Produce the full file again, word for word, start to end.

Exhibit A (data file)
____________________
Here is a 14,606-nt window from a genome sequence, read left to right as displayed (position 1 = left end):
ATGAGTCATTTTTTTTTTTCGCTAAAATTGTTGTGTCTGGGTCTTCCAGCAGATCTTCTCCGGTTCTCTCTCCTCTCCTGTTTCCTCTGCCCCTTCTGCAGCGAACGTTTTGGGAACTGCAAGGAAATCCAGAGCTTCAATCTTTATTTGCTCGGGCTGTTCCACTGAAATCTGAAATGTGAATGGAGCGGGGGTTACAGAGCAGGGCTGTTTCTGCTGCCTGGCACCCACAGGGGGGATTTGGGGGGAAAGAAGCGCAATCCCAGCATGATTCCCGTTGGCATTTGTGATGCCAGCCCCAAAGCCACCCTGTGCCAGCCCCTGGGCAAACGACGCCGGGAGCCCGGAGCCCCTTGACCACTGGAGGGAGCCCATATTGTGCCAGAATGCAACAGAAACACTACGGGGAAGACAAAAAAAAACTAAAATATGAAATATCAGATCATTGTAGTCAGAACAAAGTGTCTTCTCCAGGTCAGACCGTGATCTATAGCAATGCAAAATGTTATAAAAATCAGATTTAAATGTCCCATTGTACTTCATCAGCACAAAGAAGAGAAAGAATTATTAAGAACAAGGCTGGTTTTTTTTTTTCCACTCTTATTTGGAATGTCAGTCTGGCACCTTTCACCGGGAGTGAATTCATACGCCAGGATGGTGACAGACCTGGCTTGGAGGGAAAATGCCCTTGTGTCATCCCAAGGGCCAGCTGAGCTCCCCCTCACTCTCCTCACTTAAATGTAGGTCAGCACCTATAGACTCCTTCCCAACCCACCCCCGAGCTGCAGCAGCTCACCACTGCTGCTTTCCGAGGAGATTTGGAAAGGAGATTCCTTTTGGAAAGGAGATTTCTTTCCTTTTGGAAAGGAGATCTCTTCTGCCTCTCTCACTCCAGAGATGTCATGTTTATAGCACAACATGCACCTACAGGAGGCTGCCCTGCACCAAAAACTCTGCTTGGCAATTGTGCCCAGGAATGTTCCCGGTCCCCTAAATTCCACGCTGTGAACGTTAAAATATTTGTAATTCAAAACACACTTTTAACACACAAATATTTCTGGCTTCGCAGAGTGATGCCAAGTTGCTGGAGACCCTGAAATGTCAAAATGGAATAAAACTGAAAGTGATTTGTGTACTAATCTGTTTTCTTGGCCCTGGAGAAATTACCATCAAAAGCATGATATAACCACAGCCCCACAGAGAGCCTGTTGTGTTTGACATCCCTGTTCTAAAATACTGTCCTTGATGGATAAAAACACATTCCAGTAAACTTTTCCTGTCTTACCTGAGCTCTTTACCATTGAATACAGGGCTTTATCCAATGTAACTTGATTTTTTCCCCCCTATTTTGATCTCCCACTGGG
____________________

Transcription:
Here is a 14,606-nt window from a genome sequence, read left to right as displayed (position 1 = left end):
ATGAGTCATTTTTTTTTTTCGCTAAAATTGTTGTGTCTGGGTCTTCCAGCAGATCTTCTCCGGTTCTCTCTCCTCTCCTGTTTCCTCTGCCCCTTCTGCAGCGAACGTTTTGGGAACTGCAAGGAAATCCAGAGCTTCAATCTTTATTTGCTCGGGCTGTTCCACTGAAATCTGAAATGTGAATGGAGCGGGGGTTACAGAGCAGGGCTGTTTCTGCTGCCTGGCACCCACAGGGGGGATTTGGGGGGAAAGAAGCGCAATCCCAGCATGATTCCCGTTGGCATTTGTGATGCCAGCCCCAAAGCCACCCTGTGCCAGCCCCTGGGCAAACGACGCCGGGAGCCCGGAGCCCCTTGACCACTGGAGGGAGCCCATATTGTGCCAGAATGCAACAGAAACACTACGGGGAAGACAAAAAAAAACTAAAATATGAAATATCAGATCATTGTAGTCAGAACAAAGTGTCTTCTCCAGGTCAGACCGTGATCTATAGCAATGCAAAATGTTATAAAAATCAGATTTAAATGTCCCATTGTACTTCATCAGCACAAAGAAGAGAAAGAATTATTAAGAACAAGGCTGGTTTTTTTTTTTCCACTCTTATTTGGAATGTCAGTCTGGCACCTTTCACCGGGAGTGAATTCATACGCCAGGATGGTGACAGACCTGGCTTGGAGGGAAAATGCCCTTGTGTCATCCCAAGGGCCAGCTGAGCTCCCCCTCACTCTCCTCACTTAAATGTAGGTCAGCACCTATAGACTCCTTCCCAACCCACCCCCGAGCTGCAGCAGCTCACCACTGCTGCTTTCCGAGGAGATTTGGAAAGGAGATTCCTTTTGGAAAGGAGATTTCTTTCCTTTTGGAAAGGAGATCTCTTCTGCCTCTCTCACTCCAGAGATGTCATGTTTATAGCACAACATGCACCTACAGGAGGCTGCCCTGCACCAAAAACTCTGCTTGGCAATTGTGCCCAGGAATGTTCCCGGTCCCCTAAATTCCACGCTGTGAACGTTAAAATATTTGTAATTCAAAACACACTTTTAACACACAAATATTTCTGGCTTCGCAGAGTGATGCCAAGTTGCTGGAGACCCTGAAATGTCAAAATGGAATAAAACTGAAAGTGATTTGTGTACTAATCTGTTTTCTTGGCCCTGGAGAAATTACCATCAAAAGCATGATATAACCACAGCCCCACAGAGAGCCTGTTGTGTTTGACATCCCTGTTCTAAAATACTGTCCTTGATGGATAAAAACACATTCCAGTAAACTTTTCCTGTCTTACCTGAGCTCTTTACCATTGAATACAGGGCTTTATCCAATGTAACTTGATTTTTTCCCCCCTATTTTGATCTCCCACTGGG